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Species Reassignment

August 25, 2012

Panda doesn’t wanna be a panda anymore. The other animals don’t seem to find this all that odd. They’re less concerned about Panda being reassigned to another animal department at the Zoo and more concerned about how much he sucks at being said animal.

Hey, maybe this is a sign that the species of an animal can be reassigned in the Polar Bear Cafe world.

Even the people visiting the Zoo didn’t seem to find it all that odd. They were having fun and never brought up the fact that it was a panda in an otter, llama, and badger suit. The way I see it, this might be something that actually happens. Some animal finds out that they feel more comfortable as another species, so they go through a similar process to that of someone looking to have their gender reassigned. People probably saw Panda’s dressing up in other animal costumes as a part of the transition phase, so he can live the life of a badger or llama to make sure he’s fully comfortable with the change. And yeah, the only time anyone seemed to get upset was when Panda didn’t act the way said species should act.

Except for Penguin and the humans who worked at the Zoo. That’s probably a part of the natural human bias against these sorts of surgical changes to natural biological things. Since Penguin has taken on human-like attitudes, he’s following suit in that rejection when he wants to ignore Panda’s flirting with being another animal.

And that raises some questions. All of the animals that Panda experimented with were mammals. What would happen if a placental mammal wants to transition to a marsupial mammal? Is that an issue? And what about even more drastic changes like a mammal wanting to be a reptile or some other different type of animal? Is that even possible? Do they attempt to recreate the difference between cold and warm blood, or is it merely cosmetic in nature?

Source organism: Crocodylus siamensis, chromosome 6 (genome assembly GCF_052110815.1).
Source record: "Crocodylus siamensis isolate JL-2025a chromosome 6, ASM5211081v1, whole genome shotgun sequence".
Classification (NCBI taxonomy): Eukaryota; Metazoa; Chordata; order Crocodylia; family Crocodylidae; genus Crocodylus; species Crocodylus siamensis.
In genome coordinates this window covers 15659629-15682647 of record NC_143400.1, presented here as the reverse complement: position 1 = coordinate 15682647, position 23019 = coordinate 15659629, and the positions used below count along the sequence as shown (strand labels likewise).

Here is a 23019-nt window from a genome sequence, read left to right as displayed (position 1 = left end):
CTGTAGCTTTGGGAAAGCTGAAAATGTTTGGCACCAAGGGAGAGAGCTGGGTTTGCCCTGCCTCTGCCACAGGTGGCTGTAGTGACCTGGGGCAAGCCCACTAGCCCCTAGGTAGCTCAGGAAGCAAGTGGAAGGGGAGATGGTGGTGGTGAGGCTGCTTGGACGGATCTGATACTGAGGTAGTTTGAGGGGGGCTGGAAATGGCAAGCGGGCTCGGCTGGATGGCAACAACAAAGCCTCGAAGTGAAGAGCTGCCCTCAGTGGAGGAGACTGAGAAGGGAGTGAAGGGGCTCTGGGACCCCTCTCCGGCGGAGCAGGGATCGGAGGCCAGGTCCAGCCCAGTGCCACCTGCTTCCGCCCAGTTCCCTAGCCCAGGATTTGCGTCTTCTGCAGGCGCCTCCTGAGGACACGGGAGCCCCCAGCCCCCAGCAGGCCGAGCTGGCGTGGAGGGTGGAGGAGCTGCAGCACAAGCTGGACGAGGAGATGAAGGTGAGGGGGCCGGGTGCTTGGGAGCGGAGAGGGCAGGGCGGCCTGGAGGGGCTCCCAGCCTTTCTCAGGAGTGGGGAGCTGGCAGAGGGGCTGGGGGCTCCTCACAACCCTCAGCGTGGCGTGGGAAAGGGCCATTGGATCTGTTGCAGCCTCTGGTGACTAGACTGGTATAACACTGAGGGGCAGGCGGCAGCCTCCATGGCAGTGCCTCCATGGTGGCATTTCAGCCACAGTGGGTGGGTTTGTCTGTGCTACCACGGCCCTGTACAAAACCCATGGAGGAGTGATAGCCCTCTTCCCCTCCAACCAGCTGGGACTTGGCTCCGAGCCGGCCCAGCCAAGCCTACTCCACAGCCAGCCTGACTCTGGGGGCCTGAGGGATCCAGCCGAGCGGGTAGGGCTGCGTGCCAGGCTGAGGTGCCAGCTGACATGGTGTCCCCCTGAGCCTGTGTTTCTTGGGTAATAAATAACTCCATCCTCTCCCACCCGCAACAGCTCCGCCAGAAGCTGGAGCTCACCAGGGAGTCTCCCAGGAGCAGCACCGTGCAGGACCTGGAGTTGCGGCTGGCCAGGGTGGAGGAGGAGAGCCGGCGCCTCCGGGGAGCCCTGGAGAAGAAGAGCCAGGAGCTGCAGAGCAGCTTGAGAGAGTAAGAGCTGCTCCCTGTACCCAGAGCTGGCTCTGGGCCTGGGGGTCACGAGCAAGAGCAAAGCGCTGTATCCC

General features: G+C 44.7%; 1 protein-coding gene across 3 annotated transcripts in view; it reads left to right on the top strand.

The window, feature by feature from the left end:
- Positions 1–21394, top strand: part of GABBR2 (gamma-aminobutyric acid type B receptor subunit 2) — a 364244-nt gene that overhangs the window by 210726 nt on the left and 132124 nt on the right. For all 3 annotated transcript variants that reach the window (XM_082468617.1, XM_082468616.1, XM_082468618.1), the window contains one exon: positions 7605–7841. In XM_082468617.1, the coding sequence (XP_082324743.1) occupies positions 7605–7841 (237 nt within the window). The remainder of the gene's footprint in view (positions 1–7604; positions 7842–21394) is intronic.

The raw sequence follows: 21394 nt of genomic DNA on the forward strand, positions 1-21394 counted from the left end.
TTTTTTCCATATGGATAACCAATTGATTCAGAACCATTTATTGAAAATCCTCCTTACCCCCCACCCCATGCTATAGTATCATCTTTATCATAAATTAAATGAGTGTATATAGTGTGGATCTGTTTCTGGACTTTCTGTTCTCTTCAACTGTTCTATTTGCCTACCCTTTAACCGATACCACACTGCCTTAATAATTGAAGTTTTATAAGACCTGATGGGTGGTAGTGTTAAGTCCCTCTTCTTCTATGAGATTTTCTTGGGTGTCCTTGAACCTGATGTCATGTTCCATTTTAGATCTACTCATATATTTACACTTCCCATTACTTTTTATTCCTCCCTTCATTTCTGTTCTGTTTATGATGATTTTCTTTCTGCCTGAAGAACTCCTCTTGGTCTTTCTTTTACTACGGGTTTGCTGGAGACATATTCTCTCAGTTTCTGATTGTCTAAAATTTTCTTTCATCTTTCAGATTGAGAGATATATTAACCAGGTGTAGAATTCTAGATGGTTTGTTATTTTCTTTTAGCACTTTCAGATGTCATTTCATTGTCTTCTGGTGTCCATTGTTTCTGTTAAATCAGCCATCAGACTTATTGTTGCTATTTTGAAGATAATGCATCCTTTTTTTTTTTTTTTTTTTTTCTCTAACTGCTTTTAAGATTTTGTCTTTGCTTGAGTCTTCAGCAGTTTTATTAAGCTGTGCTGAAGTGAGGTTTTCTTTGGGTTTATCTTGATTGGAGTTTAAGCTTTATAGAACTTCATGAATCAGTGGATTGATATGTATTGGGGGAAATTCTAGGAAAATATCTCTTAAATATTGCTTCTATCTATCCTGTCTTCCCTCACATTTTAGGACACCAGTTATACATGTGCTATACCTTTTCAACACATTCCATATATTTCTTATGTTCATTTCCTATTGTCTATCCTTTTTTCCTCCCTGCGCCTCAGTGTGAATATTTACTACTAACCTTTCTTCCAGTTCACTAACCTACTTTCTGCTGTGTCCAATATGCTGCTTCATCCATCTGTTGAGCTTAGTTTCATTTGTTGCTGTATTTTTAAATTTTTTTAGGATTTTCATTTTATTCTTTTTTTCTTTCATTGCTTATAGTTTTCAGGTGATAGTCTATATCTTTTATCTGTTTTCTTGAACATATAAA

Then there’s Llama. Something seemed to blossom in him when he saw Panda pretending to be other animals. He got himself reassigned to the Panda section and he flourished. Is it simply because of the attention he got, since he’s usually ignored being so close to the giraffes, or is it because he felt more natural being in the realm of pandas? He’s always had an ambiguous, uncertain quality to him, so maybe he’s found his inner animal.

Handa gets in on this as well, albeit without his awareness (thus far). Panda’s sister has the hots for Handa since his appearance resembles that of a panda. The guy never really seems comfortable around other humans, especially female humans, yet he seems most comfortable when he’s hanging with Panda. Maybe his outwardly appearance is a sign that Handa true nature is that of a panda. You could call him a closeted panda who hasn’t quite realized that’s how he’d feel most comfortable in life. And if that’s the case, can humans get the same sort of reassignment as other animals? Humans are animals too, so it’d make sense, but you gotta wonder if there’s some sort of cultural thing preventing it. From the human perspective, maybe it’s OK for “those animals” to go about changing their species, but said humans may find it unnatural for them to do it.

That leads into the other bit in the second half of this episode. No one seemed phased by the possibility of Handa marrying Ms. Badger. All we saw was the animals’ reaction to it, but they acted like it was no biggie. Well, we got the real estate agent’s “this is great for newlyweds” comment, but she’s trying to sell an apartment and get a commission, so she may have been OK with it just to get that cash. Cross-species relationships seem pretty natural based on what’s happened in this series thus far, but is it OK on a societal level for humans to engage in that sort of thing? Is bestiality not a taboo in the Polar Bear Cafe world? Based on how things play out, yeah, it doesn’t come off as something squicky the way it is in real life.

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